Chen SC, Marriott D, Playford EG, Nguyen Q, Ellis D, Meyer W, Sorrell TC, Slavin M; Australian Candidaemia Study.
Clin Microbiol Infect. 2009 Jul;15(7):662-9. doi: 10.1111/j.1469-0691.2009.02821.x. Epub 2009 Jul 15.
PMID: 19614718 [PubMed – indexed for MEDLINE]
Abstract. The risk factors for and clinical features of bloodstream infection with uncommon Candida spp. (species other than C. albicans, C. glabrata, C. parapsilosis, C. tropicals and C. krusei) are incompletely defined. To identify clinical variables associated with these species that might guide management, 57 cases of candidaemia resulting from uncommon Candida spp. were analysed in comparison with 517 episodes of Candida albicans candidaemia (2001-2004). Infection with uncommon Candida spp. (5.3% of candidaemia cases), as compared with C. albicans candidaemia, was significantly more likely to be outpatient-acquired than inpatient-acquired (15 of 57 vs. 65 of 517 episodes, p 0.01). Prior exposure to fluconazole was uncommon (n=1). Candida dubliniensis was the commonest species (n=22, 39%), followed by Candida guilliermondii (n=11, 19%) and Candida lusitaniae (n=7, 12%).C. dubliniensis candidaemia was independently associated with recent intravenous drug use (p 0.01) and chronic liver disease (p 0.03), and infection with species other than C. dubliniensis was independently associated with age<65 years=”” p=”” 0=”” 02=”” male=”” sex=”” 03=”” and=”” human=”” immunodeficiency=”” virus=”” infection=”” 05=”” presence=”” of=”” sepsis=”” at=”” diagnosis=”” crude=”” 30-day=”” mortality=”” rates=”” were=”” similar=”” for=”” c=”” dubliniensis-related=”” non-c=”” albicans-related=”” candidaemia=”” haematological=”” malignancy=”” was=”” the=”” commonest=”” predisposing=”” factor=”” in=”” guilliermondii=”” n=”3,” 27=”” lusitaniae=”” 43=”” rate=”” higher=”” than=”” overall=”” death=”” all=”” uncommon=”” candida=”” spp=”” 42=”” 9=”” vs=”” 25=”” not=”” significant=”” isolates=”” susceptible=”” to=”” amphotericin=”” b=”” voriconazole=”” posaconazole=”” caspofungin=”” five=”” strains=”” had=”” fluconazole=”” mic=”” values=”” 16-32=”” mg=”” l=”” due=”” is=”” emerging=”” among=”” hospital=”” outpatients=”” certain=”” clinical=”” variables=”” may=”” assist=”” recognition=”” this=”” entity=”” br=””>
Candidaemia in adult cancer patients: risks for fluconazole-resistant isolates and death.
Slavin MA, Sorrell TC, Marriott D, Thursky KA, Nguyen Q, Ellis DH, Morrissey CO, Chen SC; Australian Candidemia Study, Australasian Society for Infectious Diseases.
J Antimicrob Chemother. 2010 May;65(5):1042-51. doi: 10.1093/jac/dkq053. Epub 2010 Mar 4.
PMID: 20202987 [PubMed – indexed for MEDLINE]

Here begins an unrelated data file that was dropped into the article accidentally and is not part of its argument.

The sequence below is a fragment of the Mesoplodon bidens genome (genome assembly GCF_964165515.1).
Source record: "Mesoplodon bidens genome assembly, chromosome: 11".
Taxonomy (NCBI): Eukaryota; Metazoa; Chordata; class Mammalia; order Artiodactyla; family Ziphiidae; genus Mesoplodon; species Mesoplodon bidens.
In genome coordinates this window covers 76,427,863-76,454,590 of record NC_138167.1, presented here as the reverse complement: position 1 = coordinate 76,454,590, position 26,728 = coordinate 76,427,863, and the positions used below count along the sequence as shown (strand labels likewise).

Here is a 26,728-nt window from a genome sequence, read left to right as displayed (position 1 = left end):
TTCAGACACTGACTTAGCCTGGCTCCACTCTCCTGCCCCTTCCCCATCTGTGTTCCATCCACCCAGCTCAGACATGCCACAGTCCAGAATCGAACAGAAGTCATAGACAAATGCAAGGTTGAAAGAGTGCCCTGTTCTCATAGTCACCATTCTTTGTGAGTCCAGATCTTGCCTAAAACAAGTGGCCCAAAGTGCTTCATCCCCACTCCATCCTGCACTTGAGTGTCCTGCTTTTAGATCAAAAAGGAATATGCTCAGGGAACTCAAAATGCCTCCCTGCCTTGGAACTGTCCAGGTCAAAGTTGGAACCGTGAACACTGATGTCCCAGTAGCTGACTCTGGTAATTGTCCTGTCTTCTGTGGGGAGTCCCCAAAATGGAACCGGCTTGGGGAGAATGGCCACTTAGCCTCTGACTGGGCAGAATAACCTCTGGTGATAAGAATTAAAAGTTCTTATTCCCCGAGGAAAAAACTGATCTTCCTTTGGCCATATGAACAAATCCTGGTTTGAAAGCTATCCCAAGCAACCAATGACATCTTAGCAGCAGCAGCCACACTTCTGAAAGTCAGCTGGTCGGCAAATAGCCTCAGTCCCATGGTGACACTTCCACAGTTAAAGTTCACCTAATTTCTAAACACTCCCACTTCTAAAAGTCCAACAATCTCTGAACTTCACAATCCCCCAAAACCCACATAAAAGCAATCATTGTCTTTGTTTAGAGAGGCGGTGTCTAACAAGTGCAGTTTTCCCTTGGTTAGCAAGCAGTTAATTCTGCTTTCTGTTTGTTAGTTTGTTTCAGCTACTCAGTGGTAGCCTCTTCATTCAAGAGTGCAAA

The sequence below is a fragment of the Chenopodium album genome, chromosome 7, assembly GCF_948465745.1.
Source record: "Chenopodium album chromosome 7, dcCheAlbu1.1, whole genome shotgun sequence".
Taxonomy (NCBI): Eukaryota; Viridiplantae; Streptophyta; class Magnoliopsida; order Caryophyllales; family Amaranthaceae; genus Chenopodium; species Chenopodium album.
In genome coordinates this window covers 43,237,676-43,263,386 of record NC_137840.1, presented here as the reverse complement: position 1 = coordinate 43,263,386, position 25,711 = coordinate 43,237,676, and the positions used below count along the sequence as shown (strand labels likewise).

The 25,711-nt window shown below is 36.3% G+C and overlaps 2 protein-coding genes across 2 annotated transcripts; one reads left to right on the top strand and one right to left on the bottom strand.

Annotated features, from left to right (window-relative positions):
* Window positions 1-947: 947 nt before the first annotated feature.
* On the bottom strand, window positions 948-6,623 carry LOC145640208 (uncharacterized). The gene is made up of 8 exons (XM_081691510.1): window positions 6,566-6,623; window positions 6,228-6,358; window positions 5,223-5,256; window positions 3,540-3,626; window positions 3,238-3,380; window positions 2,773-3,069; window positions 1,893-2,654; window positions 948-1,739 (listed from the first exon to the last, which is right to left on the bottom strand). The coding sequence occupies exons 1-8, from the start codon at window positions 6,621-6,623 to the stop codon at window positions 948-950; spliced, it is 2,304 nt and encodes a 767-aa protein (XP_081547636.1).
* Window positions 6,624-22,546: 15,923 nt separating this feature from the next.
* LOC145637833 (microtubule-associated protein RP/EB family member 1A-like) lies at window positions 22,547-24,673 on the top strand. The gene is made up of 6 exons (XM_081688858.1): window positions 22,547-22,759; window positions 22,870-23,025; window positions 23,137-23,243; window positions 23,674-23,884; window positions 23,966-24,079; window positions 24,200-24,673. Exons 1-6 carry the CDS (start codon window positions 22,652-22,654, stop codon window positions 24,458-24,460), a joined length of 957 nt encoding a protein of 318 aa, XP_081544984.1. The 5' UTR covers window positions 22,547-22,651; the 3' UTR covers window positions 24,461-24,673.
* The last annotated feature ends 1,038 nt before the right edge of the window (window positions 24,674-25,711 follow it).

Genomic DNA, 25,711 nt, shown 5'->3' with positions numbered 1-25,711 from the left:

BACKGROUND: Candidaemia in cancer patients is associated with increasing fluconazole resistance. Models for predicting such isolates and their clinical impact are required.
METHODS: Clinical, treatment and outcome data from a population-based candidaemia survey (2001-2004) were collected at 5 and 30 days after diagnosis. Speciation and antifungal susceptibility testing was performed.
RESULTS: There were 138 candidaemia episodes (33% Candida albicans) in adults with haematological malignancies and 150 (51% C. albicans) in adults with solid organ malignancies. Thirty-nine isolates had fluconazole MICs of >or=64 mg/L and 40 had MICs of 16-32 mg/L (predominantly Candida glabrata and Candida krusei). By multivariate analysis, triazole therapy, gastrointestinal tract (GIT) surgery in the 30 days before candidaemia and age >65 years were predictive of fluconazole-resistant candidaemia. Thirty day crude mortality was 40% in haematology patients and 45% in oncology patients. Fluconazole-resistant isolates were associated with increased risk of mortality by univariate (P = 0.04) and Kaplan-Meier survival analyses. By Cox proportional hazards modelling, the strongest predictors of mortality at onset of candidaemia were invasive ventilation, elevated creatinine, intensive care unit (ICU) admission and receipt of systemic triazoles or corticosteroids in the previous 30 days. Removal of a central venous access device (CVAD) at or within 5 days of onset was associated with decreased mortality.
CONCLUSIONS: Risk factors for fluconazole-resistant candidaemia in adults with cancer include fluconazole/triazole exposure and GIT surgery. ICU admission, invasive ventilation, renal impairment, age >65 years and prior exposure to corticosteroids and triazoles are risk factors for death. CVAD removal reduced mortality. These findings should be integrated into surveillance and treatment algorithms.